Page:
New York Magazine Interview Reveals Oprah’s Rebranding Secrets

This week New York Magazine published a revealing interview with Oprah Winfrey, reigning queen of reinvention. It specifically dealt with how she saved her OWN Network, which looked like a big bust as recently as mid-2012.

Oprah’s partnership with Arianna Huffington, which led to “HuffPost OWN”, wasn’t enough to immediately rescue the floundering ship, but OWN finally became profitable this summer as its ratings jumped more than 60%. Well-hyped interviews with Rihanna and Lance Armstrong helped, as did Tyler Perry‘s soap opera The Haves and the Have Nots, but many still wonder how she pulled it all off.

Here are some key revelations from the woman herself.

On dealing with “no”:

Oh, I hear that all the time.

 On the challenges of choosing the right people to manage OWN:

What didn’t feel right from the beginning was, “Who are we going to get to do this? Because I have a full-time job.”

When I first suggested [network presidents] Erik and Sheri, [the idea] was not welcomed with open arms…I’d never done cable, and they’d never done cable.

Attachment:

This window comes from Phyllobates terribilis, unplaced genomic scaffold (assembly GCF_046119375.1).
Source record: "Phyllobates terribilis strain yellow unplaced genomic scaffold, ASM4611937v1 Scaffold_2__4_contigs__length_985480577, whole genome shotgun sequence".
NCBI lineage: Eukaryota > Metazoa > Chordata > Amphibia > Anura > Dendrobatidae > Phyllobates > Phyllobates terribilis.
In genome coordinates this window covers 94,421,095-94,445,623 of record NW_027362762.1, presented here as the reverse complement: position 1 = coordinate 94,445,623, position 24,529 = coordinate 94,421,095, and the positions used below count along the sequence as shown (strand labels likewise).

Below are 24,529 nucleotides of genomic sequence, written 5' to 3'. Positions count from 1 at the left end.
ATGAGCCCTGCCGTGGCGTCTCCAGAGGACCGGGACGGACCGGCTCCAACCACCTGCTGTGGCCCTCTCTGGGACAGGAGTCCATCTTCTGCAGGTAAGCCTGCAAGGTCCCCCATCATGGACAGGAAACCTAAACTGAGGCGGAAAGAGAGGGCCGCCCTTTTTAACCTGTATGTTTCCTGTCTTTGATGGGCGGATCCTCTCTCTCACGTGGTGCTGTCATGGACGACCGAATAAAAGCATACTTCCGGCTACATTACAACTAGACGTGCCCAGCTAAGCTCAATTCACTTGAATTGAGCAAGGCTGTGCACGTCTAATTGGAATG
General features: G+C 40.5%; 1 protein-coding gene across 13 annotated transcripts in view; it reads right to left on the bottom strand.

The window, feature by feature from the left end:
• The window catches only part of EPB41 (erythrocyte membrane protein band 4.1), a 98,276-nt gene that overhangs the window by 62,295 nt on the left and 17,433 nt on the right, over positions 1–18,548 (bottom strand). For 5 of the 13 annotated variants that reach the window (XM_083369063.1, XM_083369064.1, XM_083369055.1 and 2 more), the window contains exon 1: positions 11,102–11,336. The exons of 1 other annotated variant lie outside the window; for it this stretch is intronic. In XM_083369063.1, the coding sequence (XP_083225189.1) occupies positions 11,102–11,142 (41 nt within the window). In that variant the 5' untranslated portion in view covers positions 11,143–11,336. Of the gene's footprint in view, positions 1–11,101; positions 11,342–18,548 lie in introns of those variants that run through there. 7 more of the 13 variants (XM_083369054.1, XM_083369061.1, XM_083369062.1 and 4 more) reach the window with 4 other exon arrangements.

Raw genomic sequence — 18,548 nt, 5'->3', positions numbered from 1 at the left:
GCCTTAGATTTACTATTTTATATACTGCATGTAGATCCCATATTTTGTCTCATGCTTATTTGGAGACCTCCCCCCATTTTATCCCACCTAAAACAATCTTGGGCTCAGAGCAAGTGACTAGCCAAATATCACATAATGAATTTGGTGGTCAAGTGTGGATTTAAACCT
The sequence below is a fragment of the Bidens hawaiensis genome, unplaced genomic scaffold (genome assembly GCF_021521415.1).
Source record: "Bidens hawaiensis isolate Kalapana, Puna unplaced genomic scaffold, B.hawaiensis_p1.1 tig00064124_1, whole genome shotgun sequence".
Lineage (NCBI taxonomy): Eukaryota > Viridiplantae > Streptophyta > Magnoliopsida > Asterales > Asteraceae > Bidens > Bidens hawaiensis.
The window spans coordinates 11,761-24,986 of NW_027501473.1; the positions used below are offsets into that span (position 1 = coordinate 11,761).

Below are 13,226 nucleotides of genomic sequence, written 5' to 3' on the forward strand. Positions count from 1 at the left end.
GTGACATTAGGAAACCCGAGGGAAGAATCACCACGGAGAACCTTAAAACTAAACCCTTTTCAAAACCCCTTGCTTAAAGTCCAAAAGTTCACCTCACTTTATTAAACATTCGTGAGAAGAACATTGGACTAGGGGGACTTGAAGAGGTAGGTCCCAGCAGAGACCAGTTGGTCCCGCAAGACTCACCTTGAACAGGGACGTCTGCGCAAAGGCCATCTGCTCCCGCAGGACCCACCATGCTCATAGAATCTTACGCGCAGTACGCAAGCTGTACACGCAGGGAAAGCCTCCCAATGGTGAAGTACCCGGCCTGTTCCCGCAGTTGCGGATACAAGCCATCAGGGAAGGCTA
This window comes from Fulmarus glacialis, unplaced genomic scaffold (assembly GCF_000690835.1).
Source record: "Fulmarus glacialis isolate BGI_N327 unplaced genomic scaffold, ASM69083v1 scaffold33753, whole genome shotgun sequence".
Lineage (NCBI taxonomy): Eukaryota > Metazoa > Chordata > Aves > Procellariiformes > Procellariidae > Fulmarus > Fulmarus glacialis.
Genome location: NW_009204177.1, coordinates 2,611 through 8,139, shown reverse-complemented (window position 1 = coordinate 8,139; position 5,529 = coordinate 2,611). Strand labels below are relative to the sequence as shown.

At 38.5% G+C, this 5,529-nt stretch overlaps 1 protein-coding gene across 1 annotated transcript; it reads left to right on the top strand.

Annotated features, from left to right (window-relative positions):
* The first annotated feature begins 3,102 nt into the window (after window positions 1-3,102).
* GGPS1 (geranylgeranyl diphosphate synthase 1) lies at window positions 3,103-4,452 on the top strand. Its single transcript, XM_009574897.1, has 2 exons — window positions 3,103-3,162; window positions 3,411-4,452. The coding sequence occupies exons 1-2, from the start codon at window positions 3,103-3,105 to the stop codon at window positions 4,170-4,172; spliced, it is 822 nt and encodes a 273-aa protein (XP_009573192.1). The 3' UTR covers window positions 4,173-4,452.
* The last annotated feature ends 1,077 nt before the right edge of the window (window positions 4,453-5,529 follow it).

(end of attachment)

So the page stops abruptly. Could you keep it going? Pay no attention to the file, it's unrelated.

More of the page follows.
On matching OWN’s content to its audience:

I have a tendency to look at everything from the point of view of: What is going to be meaningful, and uplift people? That can become too stoic and too serious…So we [began] looking for lighter fare.

On transcending reality TV trends:

…what I see, I don’t see that as a real reflection of people’s lives. Is everybody walking around calling each other names and behaving that way? I don’t think so.

On the value of positive, uplifting content:

The role that I see myself serving is to put a mirror up to people’s lives by allowing them to see, through the storytelling that we do, their lives through other people.

I’ve asked [network executives] the question, “Where is your moral compass?” Not a lot of people are thinking about that, but I feel a responsibility to it. To whom much is given, much is expected.

On taking pitches for new shows:

…they have what they call a ­“sizzle”—one to three minutes on whatever’s being proposed. And sometimes I don’t make it to three minutes…Because the energy’s off.

On being the public face of OWN:

…that’s what true leadership is—to be able to put whatever you’re doing, whether it’s your cupcake company or a network—in a position that it can sustain itself without you having to be the prominent force every day.

On changing career goals:

…years ago, before I even came to Chicago, I just wanted to be on a soap opera. But I have evolved.

The full interview is worth a read.